Surface Flooding from Hurricane Harvey
A new series of images generated with data from NASA's Soil Moisture Active Passive (SMAP) satellite illustrates the surface flooding caused by Hurricane Harvey from before its initial landfall through August 27, 2017. The SMAP observations detect the proportion of the ground covered by surface water within the satellite's field of view. The sequence of images depicts successive satellite orbital swath observations showing the surface water conditions on August 22, before Harvey's landfall (left), and then on August 27, two days after landfall (middle). The resulting increase in surface flooding from record rainfall over the three-day period, shown at right, depicts regionally heavy flooding around the Houston metropolitan area. The hardest hit areas (blue and purple shades) cover more than 23,000 square miles (about 59,600 square kilometers) and indicate a more than 1,000-fold increase in surface water cover from rainfall-driven flooding. SMAP's low-frequency (L-band) microwave radiometer features enhanced capabilities for detecting surface water changes in nearly all weather conditions and under low-to-moderate vegetation cover. The satellite provides global coverage with one- to three-day repeat sampling, which is well suited for monitoring dynamic inland waters around the world.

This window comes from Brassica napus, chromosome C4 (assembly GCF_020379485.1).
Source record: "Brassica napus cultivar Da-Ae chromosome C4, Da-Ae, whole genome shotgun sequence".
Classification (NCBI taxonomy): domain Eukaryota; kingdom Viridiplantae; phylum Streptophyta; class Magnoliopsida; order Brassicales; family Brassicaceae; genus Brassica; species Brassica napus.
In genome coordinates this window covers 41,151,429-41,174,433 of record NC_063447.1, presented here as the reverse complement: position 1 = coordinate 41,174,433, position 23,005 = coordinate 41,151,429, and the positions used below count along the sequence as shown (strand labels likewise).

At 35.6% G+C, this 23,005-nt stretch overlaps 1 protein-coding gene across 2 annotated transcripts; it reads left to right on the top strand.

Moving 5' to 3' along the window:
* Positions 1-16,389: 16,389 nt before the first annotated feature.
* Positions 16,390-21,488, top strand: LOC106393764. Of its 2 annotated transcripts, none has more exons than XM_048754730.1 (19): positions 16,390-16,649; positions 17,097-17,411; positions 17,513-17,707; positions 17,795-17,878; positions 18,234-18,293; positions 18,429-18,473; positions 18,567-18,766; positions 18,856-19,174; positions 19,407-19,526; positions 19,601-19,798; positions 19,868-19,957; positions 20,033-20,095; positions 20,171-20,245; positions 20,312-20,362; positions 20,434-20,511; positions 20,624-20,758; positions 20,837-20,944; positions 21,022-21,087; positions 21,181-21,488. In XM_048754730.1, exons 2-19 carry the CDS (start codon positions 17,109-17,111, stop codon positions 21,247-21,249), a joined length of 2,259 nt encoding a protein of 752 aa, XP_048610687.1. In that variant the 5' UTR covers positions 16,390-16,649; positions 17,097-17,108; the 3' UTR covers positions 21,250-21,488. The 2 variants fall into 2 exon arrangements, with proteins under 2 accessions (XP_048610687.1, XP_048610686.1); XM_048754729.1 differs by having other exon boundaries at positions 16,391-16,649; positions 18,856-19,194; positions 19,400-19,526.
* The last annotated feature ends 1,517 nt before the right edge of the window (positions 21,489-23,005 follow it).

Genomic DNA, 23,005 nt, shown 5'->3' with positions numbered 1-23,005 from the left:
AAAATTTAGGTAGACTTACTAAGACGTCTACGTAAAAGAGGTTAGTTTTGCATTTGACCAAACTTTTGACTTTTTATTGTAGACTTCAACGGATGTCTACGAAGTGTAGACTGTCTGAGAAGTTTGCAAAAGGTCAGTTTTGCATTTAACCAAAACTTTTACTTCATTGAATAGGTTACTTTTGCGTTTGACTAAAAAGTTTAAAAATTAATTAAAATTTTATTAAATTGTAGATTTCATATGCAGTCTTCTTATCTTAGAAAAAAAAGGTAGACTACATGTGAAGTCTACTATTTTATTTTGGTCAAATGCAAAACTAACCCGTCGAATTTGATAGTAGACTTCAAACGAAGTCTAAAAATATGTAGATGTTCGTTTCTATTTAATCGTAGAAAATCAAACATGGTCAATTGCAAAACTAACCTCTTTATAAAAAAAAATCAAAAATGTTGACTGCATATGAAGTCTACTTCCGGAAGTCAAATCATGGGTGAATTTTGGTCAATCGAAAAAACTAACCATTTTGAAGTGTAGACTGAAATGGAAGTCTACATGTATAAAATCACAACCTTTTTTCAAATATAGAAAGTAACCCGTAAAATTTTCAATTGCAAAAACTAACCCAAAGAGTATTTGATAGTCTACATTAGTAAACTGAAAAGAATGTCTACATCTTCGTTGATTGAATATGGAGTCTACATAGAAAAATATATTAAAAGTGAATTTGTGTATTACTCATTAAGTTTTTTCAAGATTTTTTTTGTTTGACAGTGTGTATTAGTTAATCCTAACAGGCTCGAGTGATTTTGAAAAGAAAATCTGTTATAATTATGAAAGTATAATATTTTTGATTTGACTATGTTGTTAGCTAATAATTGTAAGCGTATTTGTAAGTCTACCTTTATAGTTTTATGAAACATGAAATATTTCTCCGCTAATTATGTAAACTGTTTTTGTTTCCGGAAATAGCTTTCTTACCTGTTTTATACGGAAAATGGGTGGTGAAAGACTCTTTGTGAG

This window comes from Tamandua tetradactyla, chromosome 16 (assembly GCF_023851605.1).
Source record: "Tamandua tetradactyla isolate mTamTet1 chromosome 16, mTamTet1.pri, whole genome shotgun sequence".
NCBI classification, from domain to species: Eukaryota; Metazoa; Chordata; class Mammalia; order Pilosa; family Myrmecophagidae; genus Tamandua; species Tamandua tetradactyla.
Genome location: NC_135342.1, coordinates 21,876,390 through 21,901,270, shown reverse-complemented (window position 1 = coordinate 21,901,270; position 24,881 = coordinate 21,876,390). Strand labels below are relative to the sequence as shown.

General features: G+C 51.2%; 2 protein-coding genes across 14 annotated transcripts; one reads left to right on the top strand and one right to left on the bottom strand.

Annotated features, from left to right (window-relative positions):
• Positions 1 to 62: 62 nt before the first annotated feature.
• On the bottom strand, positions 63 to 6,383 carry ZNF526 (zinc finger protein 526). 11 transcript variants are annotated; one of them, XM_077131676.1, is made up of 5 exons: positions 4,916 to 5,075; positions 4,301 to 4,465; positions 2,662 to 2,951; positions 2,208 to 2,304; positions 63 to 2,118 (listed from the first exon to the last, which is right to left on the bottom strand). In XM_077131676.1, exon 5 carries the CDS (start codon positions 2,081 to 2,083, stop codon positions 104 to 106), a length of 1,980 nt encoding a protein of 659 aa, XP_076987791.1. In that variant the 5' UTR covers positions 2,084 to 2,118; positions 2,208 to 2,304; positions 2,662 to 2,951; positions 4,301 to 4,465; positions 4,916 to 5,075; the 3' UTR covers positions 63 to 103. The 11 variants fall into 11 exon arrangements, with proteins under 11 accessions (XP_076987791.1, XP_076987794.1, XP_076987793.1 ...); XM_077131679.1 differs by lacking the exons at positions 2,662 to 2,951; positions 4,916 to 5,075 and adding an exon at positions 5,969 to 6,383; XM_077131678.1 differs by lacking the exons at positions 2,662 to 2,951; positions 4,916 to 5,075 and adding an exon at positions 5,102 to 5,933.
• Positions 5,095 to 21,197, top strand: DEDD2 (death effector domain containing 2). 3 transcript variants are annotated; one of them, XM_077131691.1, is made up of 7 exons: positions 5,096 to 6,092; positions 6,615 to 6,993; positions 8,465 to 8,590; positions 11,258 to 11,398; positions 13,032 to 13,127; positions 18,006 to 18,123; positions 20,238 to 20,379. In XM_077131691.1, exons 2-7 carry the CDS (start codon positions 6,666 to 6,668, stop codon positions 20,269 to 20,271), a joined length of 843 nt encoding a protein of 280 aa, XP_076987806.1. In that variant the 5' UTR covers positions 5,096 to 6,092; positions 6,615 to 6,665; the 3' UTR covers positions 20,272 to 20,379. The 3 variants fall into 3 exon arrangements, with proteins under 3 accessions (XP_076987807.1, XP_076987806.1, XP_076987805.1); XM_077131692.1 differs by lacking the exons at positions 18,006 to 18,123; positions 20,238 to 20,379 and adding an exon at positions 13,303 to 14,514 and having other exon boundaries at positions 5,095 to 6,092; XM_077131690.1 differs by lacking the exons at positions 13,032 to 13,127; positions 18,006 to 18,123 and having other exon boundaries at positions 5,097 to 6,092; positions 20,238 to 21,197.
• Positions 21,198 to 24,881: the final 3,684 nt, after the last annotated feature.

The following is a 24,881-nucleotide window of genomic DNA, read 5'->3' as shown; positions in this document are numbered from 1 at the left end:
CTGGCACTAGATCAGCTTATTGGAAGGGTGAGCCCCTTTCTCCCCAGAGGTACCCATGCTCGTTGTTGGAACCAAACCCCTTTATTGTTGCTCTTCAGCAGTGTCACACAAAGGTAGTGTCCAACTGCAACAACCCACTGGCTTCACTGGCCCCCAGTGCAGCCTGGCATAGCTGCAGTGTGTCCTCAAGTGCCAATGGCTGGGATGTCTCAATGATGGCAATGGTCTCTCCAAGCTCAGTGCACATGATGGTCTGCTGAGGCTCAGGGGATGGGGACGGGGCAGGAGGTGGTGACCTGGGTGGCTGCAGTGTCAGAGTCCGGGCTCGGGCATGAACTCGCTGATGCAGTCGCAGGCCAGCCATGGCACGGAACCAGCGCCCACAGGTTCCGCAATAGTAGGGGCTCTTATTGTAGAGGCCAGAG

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Please give credit for this item to:
NASA/JPL-Caltech/GSFC/University of Montana
- Marit Jentoft-Nilsen (None)
MissionsThis visualization is related to the following missions:
Datasets used in this visualization
SMAP SMAP_FW (A.K.A. Fractional Water) (Collected with the Radiometer sensor)
NASA/University of Montana
Global fractional open water cover dynamics derived from SMAP, Version T
Credit: University of MontanaSee more visualizations using this data set
Note: While we identify the data sets used in these visualizations, we do not store any further details nor the data sets themselves on our site.
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